Salty, spicy, saucy, and fun as sin (that’s the food, but that’s Chrissy, too), these dishes are for family, for date night at home, for party time, and for a few life-sucks moments (salads). You’ll learn the importance of chili peppers, the secret to cheesy-cheeseless eggs, and life tips like how to use bacon as a home fragrance, the single best way to wake up in the morning, and how not to overthink men or Brussels sprouts. Because for Chrissy Teigen, cooking, eating, life, and love are one and the same.

Best Graphic Novels & Comics

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Adulthood is a Myth: A “Sarah Scribbles” Collection by Sarah Anderson

Are you a special snowflake?

Do you enjoy networking to advance your career?

Is adulthood an exciting new challenge for which you feel fully prepared?

Ugh. Please go away.

This book is for the rest of us. These comics document the wasting of entire beautiful weekends on the internet, the unbearable agony of holding hands on the street with a gorgeous guy, dreaming all day of getting home and back into pajamas, and wondering when, exactly, this adulthood thing begins. In other words, the horrors and awkwardnesses of young modern life.

Best Poetry

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The Princess Saves Herself in this One by Amanda Lovelace

“Ah, life- the thing that happens to us while we’re off somewhere else blowing on dandelions & wishing ourselves into the pages of our favorite fairy tales.”

A poetry collection divided into four different parts: the princess, the damsel, the queen, & you. the princess, the damsel, & the queen piece together the life of the author in three stages, while you serves as a note to the reader & all of humankind. Explores life & all of its love, loss, grief, healing, empowerment, & inspirations.

Best Debut Goodreads Author

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Rebel of the Sands by Alwyn Hamilton

Mortals rule the desert nation of Miraji, but mythical beasts still roam the wild and remote areas, and rumor has it that somewhere, djinn still perform their magic.  For humans, it’s an unforgiving place, especially if you’re poor, orphaned, or female.

Amani Al’Hiza is all three.  She’s a gifted gunslinger with perfect aim, but she can’t shoot her way out of Dustwalk, the back-country town where she’s destined to wind up wed or dead.

Then she meets Jin, a rakish foreigner, in a shooting contest, and sees him as the perfect escape route. But though she’s spent years dreaming of leaving Dustwalk, she never imagined she’d gallop away on mythical horse—or that it would take a foreign fugitive to show her the heart of the desert she thought she knew.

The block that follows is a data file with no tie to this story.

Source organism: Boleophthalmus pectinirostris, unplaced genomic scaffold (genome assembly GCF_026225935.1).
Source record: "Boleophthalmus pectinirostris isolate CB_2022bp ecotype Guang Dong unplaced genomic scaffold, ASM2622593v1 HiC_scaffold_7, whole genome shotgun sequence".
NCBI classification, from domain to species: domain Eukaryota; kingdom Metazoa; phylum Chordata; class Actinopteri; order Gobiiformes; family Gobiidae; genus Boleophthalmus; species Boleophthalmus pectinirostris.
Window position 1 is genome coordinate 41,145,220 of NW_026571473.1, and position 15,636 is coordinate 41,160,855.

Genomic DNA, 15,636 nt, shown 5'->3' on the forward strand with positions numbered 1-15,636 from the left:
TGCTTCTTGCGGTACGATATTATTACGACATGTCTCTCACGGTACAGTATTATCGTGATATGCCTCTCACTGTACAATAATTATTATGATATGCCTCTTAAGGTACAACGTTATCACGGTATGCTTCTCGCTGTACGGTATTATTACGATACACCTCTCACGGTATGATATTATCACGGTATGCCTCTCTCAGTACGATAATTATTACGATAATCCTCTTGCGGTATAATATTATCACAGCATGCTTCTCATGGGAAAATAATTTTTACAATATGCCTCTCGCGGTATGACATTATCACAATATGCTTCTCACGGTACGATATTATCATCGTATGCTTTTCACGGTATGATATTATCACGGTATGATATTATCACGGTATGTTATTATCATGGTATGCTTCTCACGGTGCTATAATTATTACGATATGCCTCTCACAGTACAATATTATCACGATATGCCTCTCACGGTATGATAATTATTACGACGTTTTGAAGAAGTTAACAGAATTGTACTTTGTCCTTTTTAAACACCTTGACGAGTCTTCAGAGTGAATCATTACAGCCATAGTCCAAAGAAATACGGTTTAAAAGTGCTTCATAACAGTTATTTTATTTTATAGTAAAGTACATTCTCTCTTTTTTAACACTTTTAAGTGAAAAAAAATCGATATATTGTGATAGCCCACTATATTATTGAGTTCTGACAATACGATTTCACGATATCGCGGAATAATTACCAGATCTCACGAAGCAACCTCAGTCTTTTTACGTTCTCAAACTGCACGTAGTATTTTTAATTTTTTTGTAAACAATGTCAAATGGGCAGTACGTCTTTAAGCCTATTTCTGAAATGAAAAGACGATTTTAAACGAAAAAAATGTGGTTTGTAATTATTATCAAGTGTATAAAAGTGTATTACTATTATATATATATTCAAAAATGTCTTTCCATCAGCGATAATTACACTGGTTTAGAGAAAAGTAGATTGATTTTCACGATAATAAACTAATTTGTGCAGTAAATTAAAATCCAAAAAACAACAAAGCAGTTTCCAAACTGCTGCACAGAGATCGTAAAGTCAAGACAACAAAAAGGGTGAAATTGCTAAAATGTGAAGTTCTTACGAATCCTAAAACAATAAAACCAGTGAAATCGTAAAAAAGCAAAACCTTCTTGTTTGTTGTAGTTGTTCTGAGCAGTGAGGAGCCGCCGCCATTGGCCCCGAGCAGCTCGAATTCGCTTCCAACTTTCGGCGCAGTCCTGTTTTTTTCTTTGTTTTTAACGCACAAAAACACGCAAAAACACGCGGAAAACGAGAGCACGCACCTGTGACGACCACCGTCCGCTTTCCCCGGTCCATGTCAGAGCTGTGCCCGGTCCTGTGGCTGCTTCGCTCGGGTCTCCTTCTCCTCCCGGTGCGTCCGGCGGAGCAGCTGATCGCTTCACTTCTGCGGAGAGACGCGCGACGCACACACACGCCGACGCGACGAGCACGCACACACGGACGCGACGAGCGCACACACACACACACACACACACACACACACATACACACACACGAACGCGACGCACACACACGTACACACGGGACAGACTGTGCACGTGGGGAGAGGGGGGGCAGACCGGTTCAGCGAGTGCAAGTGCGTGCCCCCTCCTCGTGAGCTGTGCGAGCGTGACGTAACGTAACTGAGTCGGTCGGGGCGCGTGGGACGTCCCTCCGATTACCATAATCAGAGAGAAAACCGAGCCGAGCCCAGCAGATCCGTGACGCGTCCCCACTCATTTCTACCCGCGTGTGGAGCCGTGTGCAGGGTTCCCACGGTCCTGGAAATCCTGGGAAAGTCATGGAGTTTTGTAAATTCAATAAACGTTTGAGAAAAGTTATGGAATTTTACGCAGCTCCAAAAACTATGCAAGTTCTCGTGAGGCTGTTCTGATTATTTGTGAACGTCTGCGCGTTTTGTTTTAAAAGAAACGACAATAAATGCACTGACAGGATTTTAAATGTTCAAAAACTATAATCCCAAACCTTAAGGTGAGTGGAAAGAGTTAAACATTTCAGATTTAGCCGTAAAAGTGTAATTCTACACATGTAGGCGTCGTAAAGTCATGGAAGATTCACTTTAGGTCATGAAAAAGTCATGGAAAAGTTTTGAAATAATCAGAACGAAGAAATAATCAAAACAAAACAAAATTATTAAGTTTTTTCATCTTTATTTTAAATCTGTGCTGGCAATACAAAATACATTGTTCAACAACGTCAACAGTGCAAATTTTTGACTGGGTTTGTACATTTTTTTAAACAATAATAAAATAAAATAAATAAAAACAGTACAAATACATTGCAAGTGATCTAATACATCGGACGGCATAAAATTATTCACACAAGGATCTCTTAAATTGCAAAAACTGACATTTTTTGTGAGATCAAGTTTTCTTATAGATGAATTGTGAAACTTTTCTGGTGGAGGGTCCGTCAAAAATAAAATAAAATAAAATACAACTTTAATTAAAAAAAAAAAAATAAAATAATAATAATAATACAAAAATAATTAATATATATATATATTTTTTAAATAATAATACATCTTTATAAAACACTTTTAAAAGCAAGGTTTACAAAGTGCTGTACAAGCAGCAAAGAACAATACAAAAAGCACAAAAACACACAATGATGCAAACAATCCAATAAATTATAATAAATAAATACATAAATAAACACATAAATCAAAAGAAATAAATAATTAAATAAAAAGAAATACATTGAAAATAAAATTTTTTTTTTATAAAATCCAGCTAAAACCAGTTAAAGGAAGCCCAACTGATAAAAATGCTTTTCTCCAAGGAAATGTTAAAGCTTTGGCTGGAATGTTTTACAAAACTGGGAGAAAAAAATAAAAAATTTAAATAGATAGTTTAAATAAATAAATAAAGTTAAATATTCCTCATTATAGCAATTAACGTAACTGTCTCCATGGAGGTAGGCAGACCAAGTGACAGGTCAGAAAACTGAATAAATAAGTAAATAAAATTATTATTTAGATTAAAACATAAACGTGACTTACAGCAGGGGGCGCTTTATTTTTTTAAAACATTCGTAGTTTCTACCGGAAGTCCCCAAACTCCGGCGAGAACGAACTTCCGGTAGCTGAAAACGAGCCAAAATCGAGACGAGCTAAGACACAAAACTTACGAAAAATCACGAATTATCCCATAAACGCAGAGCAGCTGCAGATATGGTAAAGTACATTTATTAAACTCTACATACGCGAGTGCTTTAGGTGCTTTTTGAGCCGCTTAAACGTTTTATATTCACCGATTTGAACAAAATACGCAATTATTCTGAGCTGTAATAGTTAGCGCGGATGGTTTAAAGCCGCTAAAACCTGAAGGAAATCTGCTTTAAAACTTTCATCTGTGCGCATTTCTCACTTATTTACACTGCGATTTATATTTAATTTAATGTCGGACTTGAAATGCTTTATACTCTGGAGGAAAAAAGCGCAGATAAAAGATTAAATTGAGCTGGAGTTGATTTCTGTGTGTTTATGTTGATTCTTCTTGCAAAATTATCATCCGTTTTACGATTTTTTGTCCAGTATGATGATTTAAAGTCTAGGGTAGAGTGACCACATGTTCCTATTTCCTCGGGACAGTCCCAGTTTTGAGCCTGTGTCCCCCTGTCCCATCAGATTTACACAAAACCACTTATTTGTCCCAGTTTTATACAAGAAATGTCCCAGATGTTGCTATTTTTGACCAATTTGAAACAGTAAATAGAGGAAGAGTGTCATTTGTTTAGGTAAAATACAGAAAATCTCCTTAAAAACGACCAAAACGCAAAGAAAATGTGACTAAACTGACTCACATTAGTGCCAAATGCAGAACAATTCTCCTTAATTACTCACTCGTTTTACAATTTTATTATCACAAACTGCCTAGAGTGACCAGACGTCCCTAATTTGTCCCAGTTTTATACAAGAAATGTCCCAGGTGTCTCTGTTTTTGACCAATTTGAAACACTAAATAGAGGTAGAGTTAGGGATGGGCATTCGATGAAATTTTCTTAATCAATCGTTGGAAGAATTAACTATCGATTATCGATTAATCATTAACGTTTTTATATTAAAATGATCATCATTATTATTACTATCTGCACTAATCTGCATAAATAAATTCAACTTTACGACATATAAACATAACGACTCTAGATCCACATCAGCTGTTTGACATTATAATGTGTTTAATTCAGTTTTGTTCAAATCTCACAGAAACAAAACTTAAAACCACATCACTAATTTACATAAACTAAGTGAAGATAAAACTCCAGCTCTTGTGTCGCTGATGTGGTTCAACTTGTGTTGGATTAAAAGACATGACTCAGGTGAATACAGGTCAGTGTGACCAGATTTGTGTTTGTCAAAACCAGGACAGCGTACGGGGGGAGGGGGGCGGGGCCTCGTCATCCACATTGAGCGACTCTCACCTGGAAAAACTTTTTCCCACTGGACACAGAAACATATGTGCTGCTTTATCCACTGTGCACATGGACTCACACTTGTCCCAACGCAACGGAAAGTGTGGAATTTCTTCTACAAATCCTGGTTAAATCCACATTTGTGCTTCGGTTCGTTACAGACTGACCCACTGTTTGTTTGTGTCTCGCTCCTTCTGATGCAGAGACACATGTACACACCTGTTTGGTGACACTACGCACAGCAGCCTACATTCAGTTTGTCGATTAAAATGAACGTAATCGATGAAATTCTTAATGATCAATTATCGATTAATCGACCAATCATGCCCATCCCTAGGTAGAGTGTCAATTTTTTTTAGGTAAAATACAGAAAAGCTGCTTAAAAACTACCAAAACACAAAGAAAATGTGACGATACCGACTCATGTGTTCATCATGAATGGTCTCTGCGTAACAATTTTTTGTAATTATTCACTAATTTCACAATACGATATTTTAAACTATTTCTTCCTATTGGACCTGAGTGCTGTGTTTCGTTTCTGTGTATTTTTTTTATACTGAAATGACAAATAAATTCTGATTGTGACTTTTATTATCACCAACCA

Rebel of the Sands reveals what happens when a dream deferred explodes—in the fires of rebellion, of romantic passion, and the all-consuming inferno of a girl finally, at long last, embracing her power.

Best Young Adult Fiction

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Salt to the Sea by Ruta Sepetys

Winter, 1945. Four teenagers. Four secrets.

Each one born of a different homeland; each one hunted, and haunted, by tragedy, lies…and war.

As thousands of desperate refugees flock to the coast in the midst of a Soviet advance, four paths converge, vying for passage aboard the Wilhelm Gustloff, a ship that promises safety and freedom.

Yet not all promises can be kept.

Inspired by the single greatest tragedy in maritime history, bestselling and award-winning author Ruta Sepetys (Between Shades of Gray) lifts the veil on a shockingly little-known casualty of World War II. An illuminating and life-affirming tale of heart and hope.

Best Young Adult Fantasy & Science Fiction

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A Court of Mist and Fury by Sarah J. Maas

Feyre survived Amarantha’s clutches to return to the Spring Court—but at a steep cost. Though she now has the powers of the High Fae, her heart remains human, and it can’t forget the terrible deeds she performed to save Tamlin’s people.

Nor has Feyre forgotten her bargain with Rhysand, High Lord of the feared Night Court. As Feyre navigates its dark web of politics, passion, and dazzling power, a greater evil looms—and she might be key to stopping it. But only if she can harness her harrowing gifts, heal her fractured soul, and decide how she wishes to shape her future—and the future of a world torn apart.

Best Middle Grade & Children’s

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The Hidden Oracle by Rick Riordan

How do you punish an immortal?

By making him human.

After angering his father Zeus, the god Apollo is cast down from Olympus. Weak and disorientated, he lands in New York City as a regular teenage boy. Now, without his godly powers, the four-thousand-year-old deity must learn to survive in the modern world until he can somehow find a way to regain Zeus’s favour.